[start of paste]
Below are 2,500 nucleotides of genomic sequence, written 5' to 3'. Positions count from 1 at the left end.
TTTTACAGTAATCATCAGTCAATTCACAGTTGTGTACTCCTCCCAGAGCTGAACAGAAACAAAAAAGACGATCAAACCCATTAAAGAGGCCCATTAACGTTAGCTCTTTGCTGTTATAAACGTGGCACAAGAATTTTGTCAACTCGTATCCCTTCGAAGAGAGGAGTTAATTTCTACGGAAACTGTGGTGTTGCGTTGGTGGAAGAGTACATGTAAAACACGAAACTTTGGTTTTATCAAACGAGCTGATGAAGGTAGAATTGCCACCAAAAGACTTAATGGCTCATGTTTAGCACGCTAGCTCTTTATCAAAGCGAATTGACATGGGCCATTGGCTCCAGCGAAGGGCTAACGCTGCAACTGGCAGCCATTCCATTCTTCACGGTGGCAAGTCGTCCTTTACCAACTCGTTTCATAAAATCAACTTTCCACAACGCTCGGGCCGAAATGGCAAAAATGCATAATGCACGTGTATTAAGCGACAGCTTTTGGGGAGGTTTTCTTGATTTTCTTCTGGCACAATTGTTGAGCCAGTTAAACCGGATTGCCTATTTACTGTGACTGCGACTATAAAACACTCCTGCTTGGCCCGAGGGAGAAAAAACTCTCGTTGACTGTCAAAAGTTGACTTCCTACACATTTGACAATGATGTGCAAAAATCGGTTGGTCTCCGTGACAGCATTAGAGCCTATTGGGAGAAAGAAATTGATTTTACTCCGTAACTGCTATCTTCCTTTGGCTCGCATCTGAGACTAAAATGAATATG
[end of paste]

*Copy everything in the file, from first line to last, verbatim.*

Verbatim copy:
Below are 2,500 nucleotides of genomic sequence, written 5' to 3'. Positions count from 1 at the left end.
TTTTACAGTAATCATCAGTCAATTCACAGTTGTGTACTCCTCCCAGAGCTGAACAGAAACAAAAAAGACGATCAAACCCATTAAAGAGGCCCATTAACGTTAGCTCTTTGCTGTTATAAACGTGGCACAAGAATTTTGTCAACTCGTATCCCTTCGAAGAGAGGAGTTAATTTCTACGGAAACTGTGGTGTTGCGTTGGTGGAAGAGTACATGTAAAACACGAAACTTTGGTTTTATCAAACGAGCTGATGAAGGTAGAATTGCCACCAAAAGACTTAATGGCTCATGTTTAGCACGCTAGCTCTTTATCAAAGCGAATTGACATGGGCCATTGGCTCCAGCGAAGGGCTAACGCTGCAACTGGCAGCCATTCCATTCTTCACGGTGGCAAGTCGTCCTTTACCAACTCGTTTCATAAAATCAACTTTCCACAACGCTCGGGCCGAAATGGCAAAAATGCATAATGCACGTGTATTAAGCGACAGCTTTTGGGGAGGTTTTCTTGATTTTCTTCTGGCACAATTGTTGAGCCAGTTAAACCGGATTGCCTATTTACTGTGACTGCGACTATAAAACACTCCTGCTTGGCCCGAGGGAGAAAAAACTCTCGTTGACTGTCAAAAGTTGACTTCCTACACATTTGACAATGATGTGCAAAAATCGGTTGGTCTCCGTGACAGCATTAGAGCCTATTGGGAGAAAGAAATTGATTTTACTCCGTAACTGCTATCTTCCTTTGGCTCGCATCTGAGACTAAAATGAATATG